Re: digitally tagging height

This is my response to this post in Sanjay’s blog. I originally wrote this as a comment, but before I pressed “Submit” button, I thought that it would be better to have it here, with all the crosslinks.

Sanjay noticed that pictures like the one of Maxim on his birthday are a cool new way of saving height measurements. That is instead of using old ways of pen, rule, and wall. He regrets only that there is no date and time information on the picture.

Well, that’s not a problem at all, my dear friend! Most of the modern digital cameras save a lot of meta information in the image file. With right tools that information is trivial to extract (Google search for “EXIF”).

I put a bit more thought into the idea and realized that it can actually be much more fun. With data and time of the image available from the image file itself, we are missing only one bit for a complete picture – the age of a child. Since there is no automatic way of getting it, a human interaction is necessary.

And where there is human interaction, there is social interaction. Flickr comes to mind. Consider this for a moment:

Parents make pictures of their kids against a height meter. Then, they upload these images to Flickr. Then, they tag these images with three tags. One tag for the age of the child, say “age14month” or “age2years”. One tag for the height itself, say “76cm” or “132cm”. And one additional tag to make these pictures easy to find, say “kidsgrow”. Maybe an image pool or user group would be a better way of goind about it.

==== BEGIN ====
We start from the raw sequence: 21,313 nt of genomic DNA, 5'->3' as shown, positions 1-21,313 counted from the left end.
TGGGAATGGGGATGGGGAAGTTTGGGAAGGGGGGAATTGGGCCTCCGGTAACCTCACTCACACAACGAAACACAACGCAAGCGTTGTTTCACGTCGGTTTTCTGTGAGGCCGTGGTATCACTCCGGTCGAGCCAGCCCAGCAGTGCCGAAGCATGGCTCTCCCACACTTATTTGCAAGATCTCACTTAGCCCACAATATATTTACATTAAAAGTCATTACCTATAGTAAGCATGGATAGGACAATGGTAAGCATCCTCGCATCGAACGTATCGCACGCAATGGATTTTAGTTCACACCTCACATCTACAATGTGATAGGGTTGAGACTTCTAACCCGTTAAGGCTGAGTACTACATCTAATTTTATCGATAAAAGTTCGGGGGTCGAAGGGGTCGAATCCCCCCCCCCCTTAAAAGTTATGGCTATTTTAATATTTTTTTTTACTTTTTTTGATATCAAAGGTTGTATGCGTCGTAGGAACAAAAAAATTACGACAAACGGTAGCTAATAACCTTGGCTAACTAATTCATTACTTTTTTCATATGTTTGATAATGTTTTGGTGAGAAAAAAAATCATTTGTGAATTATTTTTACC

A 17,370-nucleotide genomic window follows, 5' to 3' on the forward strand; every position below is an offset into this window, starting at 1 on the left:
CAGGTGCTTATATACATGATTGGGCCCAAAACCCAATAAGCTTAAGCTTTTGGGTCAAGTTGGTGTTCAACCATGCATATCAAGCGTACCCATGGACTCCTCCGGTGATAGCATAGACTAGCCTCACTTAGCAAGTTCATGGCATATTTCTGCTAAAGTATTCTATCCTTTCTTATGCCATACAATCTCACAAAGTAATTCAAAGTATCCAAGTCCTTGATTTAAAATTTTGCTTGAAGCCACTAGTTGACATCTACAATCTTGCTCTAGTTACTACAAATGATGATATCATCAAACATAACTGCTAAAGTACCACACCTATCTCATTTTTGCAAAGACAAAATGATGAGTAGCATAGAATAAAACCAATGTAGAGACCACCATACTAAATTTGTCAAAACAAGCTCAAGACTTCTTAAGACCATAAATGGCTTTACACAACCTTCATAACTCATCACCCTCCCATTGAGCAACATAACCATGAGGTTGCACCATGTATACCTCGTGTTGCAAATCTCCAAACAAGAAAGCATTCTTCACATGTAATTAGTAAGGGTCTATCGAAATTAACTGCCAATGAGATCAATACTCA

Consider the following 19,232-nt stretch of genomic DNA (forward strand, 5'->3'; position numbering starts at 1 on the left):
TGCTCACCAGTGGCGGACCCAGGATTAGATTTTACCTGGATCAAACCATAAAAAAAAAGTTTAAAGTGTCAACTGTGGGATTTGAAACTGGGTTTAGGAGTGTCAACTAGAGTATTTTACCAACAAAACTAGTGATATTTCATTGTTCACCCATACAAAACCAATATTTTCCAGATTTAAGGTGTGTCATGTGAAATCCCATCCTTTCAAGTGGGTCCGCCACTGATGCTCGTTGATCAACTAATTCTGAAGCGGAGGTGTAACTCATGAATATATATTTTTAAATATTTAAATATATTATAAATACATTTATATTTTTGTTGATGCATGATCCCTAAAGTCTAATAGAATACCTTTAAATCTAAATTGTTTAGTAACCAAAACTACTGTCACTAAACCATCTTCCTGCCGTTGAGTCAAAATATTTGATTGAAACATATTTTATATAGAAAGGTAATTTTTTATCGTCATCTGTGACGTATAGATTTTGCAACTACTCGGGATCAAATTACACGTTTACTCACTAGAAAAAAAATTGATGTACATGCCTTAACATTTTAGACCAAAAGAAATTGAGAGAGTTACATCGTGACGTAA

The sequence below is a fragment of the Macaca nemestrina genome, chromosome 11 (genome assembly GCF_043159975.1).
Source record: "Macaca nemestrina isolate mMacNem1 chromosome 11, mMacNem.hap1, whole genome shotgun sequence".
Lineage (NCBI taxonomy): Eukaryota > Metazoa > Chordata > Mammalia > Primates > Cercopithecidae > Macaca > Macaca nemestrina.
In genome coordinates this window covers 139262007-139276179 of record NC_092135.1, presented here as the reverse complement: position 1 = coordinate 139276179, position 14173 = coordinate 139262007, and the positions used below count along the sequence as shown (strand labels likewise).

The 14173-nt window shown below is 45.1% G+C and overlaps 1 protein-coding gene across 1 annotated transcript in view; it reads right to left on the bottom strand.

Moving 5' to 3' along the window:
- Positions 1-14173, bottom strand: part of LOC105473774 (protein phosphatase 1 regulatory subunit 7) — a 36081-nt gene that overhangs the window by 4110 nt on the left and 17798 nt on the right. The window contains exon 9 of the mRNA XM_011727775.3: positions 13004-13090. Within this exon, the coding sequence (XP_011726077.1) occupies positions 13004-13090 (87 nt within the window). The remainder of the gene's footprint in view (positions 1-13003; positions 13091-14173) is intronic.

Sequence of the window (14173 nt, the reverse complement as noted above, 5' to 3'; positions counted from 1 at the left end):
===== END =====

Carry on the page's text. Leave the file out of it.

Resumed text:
With setup like this, there is a central location, where all such images are stored (backup). People can then easily find all pictures of their own kids, as well as other kids of the same age or the same height.

There are also a whole bunch of third-party applications that can utilize data from Flickr, like, for example, fd’s Flickr Toys.

How do you like the sound of that?

6 thoughts on “Re: digitally tagging height”


  1. sounds cool! I would personally prefer a timestamp as part of the picture itself, either or some kind of a digital overlay -- or a set up (like a calendar/clock) which is also fun. This would eliminate the dependency on the image viewer’s capacity to read any exif info, and even have a paper print that has the complete info.

    I haven’t used flickr much (I guess I’m lagging a bit in the digital age 8O -- I vaguely remember it being included in some list of new century stuff you’d put up in some other entry)

    But this line…

    With data and time of the image available from the image file itself, we are missing only one bit for a complete picture -- the age of a child.

    …brings to mind an interesting possibility:

    Maybe its already there, a software which stored the dates of birth against peoples names. And for each photo, suppose we were to just enter tags having peoples names* it would generate the age as a hovering text that we could place somewhere in the picture (or it just appears at a pre-configured location, or appears in an extra border added to the image).